South-Western Legal Studies in Business

Violating City Building Code May Not Be Grounds for Negligence Per Se
Description Alabama high court held that when a contractor was sued for an injury suffered at a construction site where the city building code was not followed, it was not subject to liability for negligence per se, but to the rule of negligence. The per se rule applies only if a safety rule is violated that applies to a specific class of persons, not the general public.
Topic Real and Personal Property
Key Words Premises Liability; Negligence; Building Code
C A S E   S U M M A R Y
Facts Lightsey took her 5-year old son along to watch her daughter practice baseball. They stood on an observation deck. The boy crawled through the guardrail and walked onto the roof of a building that was under renovation. He fell through the ceiling and suffered serious injuries. Lightsey sued the contractor for negligence. The judge told the jury that if they found the contractor violated the city building code because the guardrail was inadequate, then it was liable for negligence per se. The jury found that to be the case and awarded $8 million in damages. The contractor appealed.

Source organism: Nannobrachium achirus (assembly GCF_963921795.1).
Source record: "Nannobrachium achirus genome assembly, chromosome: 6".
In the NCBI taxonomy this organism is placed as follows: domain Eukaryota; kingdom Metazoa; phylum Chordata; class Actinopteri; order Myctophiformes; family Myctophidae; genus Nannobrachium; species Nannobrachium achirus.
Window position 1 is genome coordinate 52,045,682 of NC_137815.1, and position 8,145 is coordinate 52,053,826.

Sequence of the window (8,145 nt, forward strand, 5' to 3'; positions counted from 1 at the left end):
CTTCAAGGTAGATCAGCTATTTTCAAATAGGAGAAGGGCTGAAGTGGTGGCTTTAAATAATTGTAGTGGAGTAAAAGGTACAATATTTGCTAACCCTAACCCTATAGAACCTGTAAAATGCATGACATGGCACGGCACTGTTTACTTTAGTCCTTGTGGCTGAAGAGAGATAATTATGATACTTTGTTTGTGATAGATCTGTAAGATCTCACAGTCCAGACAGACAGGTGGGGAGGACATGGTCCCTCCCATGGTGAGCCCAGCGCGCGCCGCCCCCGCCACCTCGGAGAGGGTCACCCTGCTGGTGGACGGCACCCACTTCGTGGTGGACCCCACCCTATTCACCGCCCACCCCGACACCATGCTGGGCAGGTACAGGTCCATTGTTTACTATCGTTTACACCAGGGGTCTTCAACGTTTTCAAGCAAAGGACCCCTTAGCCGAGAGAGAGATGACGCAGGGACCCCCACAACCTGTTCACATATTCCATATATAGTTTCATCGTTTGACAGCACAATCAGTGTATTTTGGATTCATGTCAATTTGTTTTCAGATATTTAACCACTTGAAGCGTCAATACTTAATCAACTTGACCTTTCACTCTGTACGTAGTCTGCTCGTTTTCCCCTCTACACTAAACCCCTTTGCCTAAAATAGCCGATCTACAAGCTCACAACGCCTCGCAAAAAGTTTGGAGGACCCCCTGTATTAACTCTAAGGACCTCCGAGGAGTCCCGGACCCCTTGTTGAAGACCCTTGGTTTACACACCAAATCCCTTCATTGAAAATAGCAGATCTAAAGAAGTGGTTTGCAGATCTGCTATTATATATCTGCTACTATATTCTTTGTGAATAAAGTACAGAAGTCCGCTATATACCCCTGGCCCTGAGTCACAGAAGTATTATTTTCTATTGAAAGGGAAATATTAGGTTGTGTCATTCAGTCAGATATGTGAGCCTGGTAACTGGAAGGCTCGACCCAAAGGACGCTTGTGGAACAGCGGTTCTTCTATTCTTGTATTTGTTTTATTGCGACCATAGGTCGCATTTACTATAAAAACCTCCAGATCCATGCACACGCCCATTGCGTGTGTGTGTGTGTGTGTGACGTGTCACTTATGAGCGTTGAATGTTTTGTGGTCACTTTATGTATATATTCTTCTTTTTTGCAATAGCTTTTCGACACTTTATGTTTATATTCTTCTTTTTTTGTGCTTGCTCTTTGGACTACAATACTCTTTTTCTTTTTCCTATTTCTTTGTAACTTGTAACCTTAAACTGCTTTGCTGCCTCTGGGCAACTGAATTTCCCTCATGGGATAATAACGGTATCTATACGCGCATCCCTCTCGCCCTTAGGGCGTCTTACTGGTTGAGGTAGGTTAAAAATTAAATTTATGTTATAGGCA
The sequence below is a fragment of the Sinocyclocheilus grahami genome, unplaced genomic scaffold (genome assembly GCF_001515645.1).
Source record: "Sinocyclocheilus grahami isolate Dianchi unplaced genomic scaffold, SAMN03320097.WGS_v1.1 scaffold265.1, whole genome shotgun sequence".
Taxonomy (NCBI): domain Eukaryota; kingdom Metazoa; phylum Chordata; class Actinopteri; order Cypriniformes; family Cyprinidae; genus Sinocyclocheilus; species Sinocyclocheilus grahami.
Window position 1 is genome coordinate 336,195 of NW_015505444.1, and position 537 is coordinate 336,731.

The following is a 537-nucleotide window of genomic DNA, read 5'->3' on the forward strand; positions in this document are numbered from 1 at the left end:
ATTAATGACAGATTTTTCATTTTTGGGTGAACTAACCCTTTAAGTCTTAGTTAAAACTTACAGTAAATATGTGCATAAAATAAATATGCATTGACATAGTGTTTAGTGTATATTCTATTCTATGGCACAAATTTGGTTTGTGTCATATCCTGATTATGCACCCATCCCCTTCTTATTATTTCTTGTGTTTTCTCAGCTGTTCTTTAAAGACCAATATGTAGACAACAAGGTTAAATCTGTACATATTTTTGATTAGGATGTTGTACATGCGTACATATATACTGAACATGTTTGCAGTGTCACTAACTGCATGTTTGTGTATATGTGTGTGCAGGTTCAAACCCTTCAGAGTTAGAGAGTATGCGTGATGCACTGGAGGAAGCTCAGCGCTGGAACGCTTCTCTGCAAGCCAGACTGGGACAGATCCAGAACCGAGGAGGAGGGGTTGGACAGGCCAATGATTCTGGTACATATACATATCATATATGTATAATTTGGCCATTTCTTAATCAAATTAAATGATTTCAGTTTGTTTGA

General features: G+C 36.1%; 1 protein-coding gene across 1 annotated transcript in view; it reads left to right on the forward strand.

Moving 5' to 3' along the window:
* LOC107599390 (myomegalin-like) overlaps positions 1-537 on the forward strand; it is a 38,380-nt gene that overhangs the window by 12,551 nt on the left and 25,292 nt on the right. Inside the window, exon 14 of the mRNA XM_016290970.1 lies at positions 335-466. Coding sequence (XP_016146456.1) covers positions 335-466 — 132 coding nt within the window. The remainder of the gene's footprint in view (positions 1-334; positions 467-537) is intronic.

Decision

Reversed and remanded. The trial court held that if the contractor was in violation of the city building code, then it was liable for negligence per se. That is not correct in this instance. When a statutory standard is adopted to set a required standard of care, as does the building code, if one violates it and causes an injury to a person whom the statute was intended to protect, there is liability for negligence per se. However, the statute must have been enacted to protect a class of persons of which plaintiff was a member. That was not the case here. Violating the building code was not negligence per se because it was adopted for the benefit of the general public, not for the benefit of a distinguishable class of persons. Hence, the question for the trial court is if the contractor violated the common-law standard of the reasonably prudent person.

Citation Parker Building Services Co. v. Lightsey, ---So.2d--- (2005 WL 1415413, Sup. Ct., Ala., 2005)

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